Bulldog Canyon is about 4 miles of mostly sand wash…take it far enough, and you run into the Salt River, but today, we were heading uphill in the opposite direction. We had caught up to a few people at this point, and four of us took advantage of being off the slow-going road and moved up into a trot and canter through the wash. The company was nice at this point, because there were campers set up out there, so you’d come around a blind turn and there would be a huge campsite set-up off to the side, and more than one horse was somewhat startled by the slightly unusual sight.
Just a short way up the wash, we had our first water stop and checkpoint, 12 miles in. They also had hay and carrots, so we stayed there for several minutes. Junior drank a little bit, peed, ate several carrots, and chowed down on some hay. There wasn’t much to eat along the trail, so having hay at most of the stops was very welcome, and well worth the extra few minutes of stopping.
The next stop was 4 miles away, at the main trailhead/entrance area to Bulldog Canyon. It’s gorgeous footing, and the wash isn’t too deep, so we had fun boogieing through this section. We were also on my familiar turf now — I’ve ridden Bulldog multiple times, so know what to expect and where we were going. We had a bit of trail traffic through here — it’s a popular off-roading destination for ATVs and jeeps — but everyone was courteous and polite about passing/yielding the trail.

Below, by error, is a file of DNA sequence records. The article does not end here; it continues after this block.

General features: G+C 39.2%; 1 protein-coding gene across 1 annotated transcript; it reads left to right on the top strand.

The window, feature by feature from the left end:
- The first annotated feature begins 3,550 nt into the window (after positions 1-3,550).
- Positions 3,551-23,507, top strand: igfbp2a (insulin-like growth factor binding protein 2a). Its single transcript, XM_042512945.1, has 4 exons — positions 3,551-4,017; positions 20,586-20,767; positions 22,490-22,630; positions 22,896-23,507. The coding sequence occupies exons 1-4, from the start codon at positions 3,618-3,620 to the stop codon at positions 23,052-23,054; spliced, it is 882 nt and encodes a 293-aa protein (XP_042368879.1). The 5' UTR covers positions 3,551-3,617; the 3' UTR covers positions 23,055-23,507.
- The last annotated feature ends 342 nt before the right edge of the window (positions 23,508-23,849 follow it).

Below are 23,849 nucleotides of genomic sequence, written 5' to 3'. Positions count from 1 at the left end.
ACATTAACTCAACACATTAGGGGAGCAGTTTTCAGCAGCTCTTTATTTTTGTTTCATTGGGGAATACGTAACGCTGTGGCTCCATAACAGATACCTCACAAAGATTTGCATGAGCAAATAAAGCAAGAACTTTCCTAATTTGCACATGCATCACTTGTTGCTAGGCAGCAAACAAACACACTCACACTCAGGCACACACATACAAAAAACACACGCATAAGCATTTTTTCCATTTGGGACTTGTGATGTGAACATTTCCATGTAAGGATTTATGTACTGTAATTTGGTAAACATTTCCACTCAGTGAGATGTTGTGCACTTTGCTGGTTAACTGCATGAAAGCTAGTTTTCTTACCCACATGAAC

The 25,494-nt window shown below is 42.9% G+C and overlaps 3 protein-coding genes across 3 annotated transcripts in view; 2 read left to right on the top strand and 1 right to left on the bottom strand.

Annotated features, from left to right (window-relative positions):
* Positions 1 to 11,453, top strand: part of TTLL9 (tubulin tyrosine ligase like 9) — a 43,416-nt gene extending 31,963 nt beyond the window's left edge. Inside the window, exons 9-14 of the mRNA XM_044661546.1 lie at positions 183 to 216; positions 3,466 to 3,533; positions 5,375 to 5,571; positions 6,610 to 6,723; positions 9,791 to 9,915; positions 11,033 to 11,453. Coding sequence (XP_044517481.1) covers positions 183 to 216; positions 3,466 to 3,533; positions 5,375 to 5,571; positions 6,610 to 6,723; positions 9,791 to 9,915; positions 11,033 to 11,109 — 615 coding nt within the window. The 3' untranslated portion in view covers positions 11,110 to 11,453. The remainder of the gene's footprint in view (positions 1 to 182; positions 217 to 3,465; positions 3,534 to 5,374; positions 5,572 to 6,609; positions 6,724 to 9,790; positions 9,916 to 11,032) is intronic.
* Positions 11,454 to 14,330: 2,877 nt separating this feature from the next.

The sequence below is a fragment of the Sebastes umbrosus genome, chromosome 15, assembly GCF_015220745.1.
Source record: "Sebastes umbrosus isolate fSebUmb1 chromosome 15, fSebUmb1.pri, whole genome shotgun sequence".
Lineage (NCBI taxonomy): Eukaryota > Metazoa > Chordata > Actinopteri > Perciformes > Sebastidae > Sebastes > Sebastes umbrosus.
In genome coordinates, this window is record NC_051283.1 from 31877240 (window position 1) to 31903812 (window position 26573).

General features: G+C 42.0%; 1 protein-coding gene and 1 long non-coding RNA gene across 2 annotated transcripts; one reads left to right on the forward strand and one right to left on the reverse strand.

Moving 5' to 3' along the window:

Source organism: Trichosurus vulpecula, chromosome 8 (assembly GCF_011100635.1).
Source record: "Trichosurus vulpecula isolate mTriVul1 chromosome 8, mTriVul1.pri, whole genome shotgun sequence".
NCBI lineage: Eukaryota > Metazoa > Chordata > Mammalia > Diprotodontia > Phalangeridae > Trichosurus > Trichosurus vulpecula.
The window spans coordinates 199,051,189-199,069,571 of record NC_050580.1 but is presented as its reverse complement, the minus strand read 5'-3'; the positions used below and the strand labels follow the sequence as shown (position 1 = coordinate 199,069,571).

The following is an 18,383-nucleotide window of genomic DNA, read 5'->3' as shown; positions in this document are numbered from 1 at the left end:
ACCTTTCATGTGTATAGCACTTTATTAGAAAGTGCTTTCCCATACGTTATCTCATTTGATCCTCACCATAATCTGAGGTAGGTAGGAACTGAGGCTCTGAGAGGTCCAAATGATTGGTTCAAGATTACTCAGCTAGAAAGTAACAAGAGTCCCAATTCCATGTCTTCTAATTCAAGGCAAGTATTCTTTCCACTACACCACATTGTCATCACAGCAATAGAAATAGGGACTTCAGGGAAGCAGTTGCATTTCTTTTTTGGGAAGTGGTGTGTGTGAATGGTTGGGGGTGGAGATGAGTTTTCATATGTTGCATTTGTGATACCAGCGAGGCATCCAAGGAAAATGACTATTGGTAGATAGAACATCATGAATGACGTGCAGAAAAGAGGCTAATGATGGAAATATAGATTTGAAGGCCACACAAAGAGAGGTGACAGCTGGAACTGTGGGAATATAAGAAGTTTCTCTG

Into the water stop at 16 miles, Junior drank really well, and settled in with a nice flake of alfalfa. They also had volunteers there handing out Platinum flax snack bars for the horses (Junior approved) and trail mix and fruit to the riders. I got a water bottle re-filled, and downed a packet of trail mix while Junior ate. Another 5 minutes there, but Junior ate the whole time, and then when he was ready, he moved himself away from the hay and back towards the trail. Okay, then…on we go. We had our own space bubble back at this point, and picked up the trail that would take us into Usery Mountain Park.
Ah, some of my home trails. I’ve been riding, running, and hiking these trails for probably close to 20 years now, and I love them. Lots of single-track that twists and turns, climbs and drops…mostly good footing, and definitely a trail to enjoy if you have an athletic, agile horse. Lots of trail traffic here — Usery is a major county regional park, so very popular with hikers and bikers, especially on the weekends. I passed numerous hikers in this section, and everyone was really polite and curious.